Neil Gaiman interview

Stardust and Coraline writer Neil Gaiman’s latest literary project is inspired by an epic Chinese classic

The Knowledge

Most people know Neil Gaiman through film adaptations of his books such as Stardust and Coraline; hardcore fans know him for the Sandman comic series, which ran from 1989 to 1996. The British-born, Minnesota-based writer is now tackling a non-fiction project inspired by Journey to the West (known in the Western world as Monkey). The 16th-century manuscript was supposedly penned by a scholar named Wu Cheng’en and tells the tale of monk Tang Xuanzang’s pilgrimage to India, accompanied by disciples Sun Wukong (the eponymous ‘Monkey’), Zhu Bajie and Sha Wujing (aka Sandy).

Gaiman is excited to talk about China. ‘Everything I had expected was wrong,’ he enthuses. ‘The Chinese government isn’t even capitalist – it’s imperial. It’s just another f***ing dynasty. The shape of things has been consistent for 5,000 years, and rather than Maoism being a break with the future, it’s just the same pattern.’ And like this fascinating, ever-evolving empire, Gaiman isn’t breaking with his roots. ‘I don’t know how to write without fictional elements creeping in,’ he admits. So, when can we expect this marvel? Gaiman hopes to have it done this year.

In the past, you’ve said that your creations have crossed into reality. Does that still happen?

Right now, working on this non-fiction book, several things happened that were pretty magical. [Like] getting a text message from somebody saying that if we phone some guy and mention their name we’d get a chance to talk to the fourth most holy Buddhist priest in China, who never talks to anybody. So we made the phone call, and three hours later we’re interviewing him. And afterwards, I discover how impossible that was.

Do you think this is the universe’s way of telling you you’re on the right track?
I would love to think the universe is going, ‘Neil, you need help with your book and I’m gonna give you this thing.’ But I think if you throw your head back and set off – like Monkey – for an impossible destination, magical things will happen on the way.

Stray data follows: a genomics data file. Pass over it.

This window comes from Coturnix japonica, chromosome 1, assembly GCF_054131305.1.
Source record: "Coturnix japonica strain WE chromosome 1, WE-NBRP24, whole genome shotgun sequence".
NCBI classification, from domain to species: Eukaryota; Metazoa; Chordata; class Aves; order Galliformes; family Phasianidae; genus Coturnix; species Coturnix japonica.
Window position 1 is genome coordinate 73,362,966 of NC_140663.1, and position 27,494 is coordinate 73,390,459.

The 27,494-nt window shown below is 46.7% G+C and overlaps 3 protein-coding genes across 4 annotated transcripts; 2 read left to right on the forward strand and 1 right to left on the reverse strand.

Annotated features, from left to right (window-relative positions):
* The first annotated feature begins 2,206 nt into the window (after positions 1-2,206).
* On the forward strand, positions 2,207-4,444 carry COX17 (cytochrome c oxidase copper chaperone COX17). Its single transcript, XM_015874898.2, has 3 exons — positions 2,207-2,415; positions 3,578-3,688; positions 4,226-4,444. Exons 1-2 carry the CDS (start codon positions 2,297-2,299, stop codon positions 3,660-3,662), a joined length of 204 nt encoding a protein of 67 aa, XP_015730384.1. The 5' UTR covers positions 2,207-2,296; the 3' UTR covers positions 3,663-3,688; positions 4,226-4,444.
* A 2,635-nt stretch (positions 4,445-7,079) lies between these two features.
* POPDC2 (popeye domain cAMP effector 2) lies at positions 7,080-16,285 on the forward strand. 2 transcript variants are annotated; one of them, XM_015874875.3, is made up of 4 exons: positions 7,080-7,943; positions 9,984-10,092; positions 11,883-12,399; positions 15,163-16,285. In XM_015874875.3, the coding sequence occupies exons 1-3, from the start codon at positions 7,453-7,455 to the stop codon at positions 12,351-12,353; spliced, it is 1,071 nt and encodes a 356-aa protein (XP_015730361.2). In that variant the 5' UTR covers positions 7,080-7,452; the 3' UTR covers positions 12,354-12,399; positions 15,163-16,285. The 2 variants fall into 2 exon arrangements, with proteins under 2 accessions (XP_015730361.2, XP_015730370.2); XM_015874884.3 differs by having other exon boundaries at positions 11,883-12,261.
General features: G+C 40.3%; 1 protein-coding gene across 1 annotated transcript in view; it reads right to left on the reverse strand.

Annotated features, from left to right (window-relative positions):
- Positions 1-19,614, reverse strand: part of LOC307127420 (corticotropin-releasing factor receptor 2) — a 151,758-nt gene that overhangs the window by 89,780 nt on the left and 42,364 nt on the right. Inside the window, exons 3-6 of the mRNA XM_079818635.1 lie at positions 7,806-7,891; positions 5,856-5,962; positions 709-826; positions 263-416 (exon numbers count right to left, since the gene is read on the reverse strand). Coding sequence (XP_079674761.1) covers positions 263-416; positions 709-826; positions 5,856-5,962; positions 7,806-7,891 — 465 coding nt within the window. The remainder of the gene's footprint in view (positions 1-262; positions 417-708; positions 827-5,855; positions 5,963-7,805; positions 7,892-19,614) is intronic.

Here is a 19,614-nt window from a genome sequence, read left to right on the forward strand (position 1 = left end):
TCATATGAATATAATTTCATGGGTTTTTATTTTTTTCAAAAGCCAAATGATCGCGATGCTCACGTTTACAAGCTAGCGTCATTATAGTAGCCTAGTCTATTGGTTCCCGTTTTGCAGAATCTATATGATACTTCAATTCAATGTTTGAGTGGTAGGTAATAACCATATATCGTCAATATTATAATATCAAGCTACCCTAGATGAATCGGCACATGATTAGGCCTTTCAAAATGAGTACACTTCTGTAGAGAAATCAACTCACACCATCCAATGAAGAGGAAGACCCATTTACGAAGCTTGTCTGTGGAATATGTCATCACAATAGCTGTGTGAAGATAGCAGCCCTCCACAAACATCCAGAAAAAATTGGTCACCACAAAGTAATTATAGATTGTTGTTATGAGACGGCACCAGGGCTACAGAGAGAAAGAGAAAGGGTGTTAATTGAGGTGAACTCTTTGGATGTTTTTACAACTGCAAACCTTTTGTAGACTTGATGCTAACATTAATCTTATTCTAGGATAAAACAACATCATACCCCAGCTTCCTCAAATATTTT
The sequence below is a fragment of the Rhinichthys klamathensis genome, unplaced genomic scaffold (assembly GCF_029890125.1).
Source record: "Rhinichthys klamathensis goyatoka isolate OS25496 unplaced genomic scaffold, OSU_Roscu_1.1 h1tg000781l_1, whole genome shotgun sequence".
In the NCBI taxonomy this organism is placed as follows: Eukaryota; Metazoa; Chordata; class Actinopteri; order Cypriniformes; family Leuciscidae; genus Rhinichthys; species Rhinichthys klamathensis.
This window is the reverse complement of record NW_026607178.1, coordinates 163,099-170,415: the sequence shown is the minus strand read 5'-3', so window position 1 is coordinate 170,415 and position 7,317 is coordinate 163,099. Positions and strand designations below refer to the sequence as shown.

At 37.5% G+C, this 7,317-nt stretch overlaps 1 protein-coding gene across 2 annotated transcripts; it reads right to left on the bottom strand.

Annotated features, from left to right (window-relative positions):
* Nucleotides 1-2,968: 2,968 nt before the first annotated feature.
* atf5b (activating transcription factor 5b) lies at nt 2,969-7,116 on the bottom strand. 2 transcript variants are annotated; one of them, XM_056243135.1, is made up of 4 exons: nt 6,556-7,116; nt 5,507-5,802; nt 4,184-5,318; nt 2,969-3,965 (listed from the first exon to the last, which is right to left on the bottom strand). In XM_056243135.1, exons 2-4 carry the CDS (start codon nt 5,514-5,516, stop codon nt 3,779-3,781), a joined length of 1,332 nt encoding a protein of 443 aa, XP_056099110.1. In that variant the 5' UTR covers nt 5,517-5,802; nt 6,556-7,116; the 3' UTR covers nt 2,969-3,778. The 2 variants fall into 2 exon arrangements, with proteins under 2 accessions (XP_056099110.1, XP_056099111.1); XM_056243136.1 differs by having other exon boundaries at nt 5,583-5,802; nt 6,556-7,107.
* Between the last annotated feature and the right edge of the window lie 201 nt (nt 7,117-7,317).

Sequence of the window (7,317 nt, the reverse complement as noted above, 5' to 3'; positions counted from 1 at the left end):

What attracted you to this Monkey project?

Every conversation I’d have about China and literature always hit Journey to the West. And I have this peculiar personal relationship with Monkey. My father bought me [a copy] before I was born. He told me about this beautiful hardback illustrated edition that he bought. And when he went looking for it years later, he couldn’t find it. So the first time I actually read it, I was fascinated by the story. I set off last year on my own journey, going to Wu Cheng’en’s birthplace, following the route of the real-life Xuanzang, what he did in the 7th century, defying imperial edicts. Last year I found myself outside a closed-down Monkey amusement park in a warehouse. So I bribed the nightwatchman and he showed me through the place and it wound up in Buddhist hell. And I actually understood exactly why this place closed down, why no child ever turned to their parents saying, ‘I can’t wait to get back to Monkey amusement park!’ Because the last part of the park was people being ripped apart and crushed and [immersed in] boiling oil.

Wouldn’t it be easier to make your own interpretation of the legend?
I think I would wind up producing something less than Monkey. I want to tell people about Xuanzang, who did this amazing 7,000-mile round trip that should have been impossible. We have his letters and journals from the 7th century… these beautiful essays. There is a reason why this is one of the classics of literature. This glorious thing edges and jerks from mysticism to Chinese culture, from Taoism to Confucianism, and always journeys on with this wonderful, magical folk-Buddhism.

There are some fantasy and sci-fi writers who seem embarrassed by the genres they’re associated with. How do you feel about yourself and fantasy?
If I could be bothered I would explain to you now that I am not a fantasy writer. I’m a magical realist, and you need to come to terms with this. But the truth is, I love genres. I didn’t start out in the gutter. I started out in comics, before they were hip and cool and called ‘graphic novels’. It was like the drain way below the gutter. We could see the guttering up there and go, ‘Oh, it must be so nice to live in the gutter and be taken seriously.’ But I love it when I get described as a sci-fi writer, or a horror writer, or a children’s writer. I also love the fact that people are now starting to give up [describing me]. There was something recently online about [girlfriend Amanda Palmer] and it said: ‘Amanda Palmer, who is going out with writing Renaissance man Neil Gaiman’, and I thought: I like that. They’ve just given up.
Neil Gaiman’s latest work is due for release later this year

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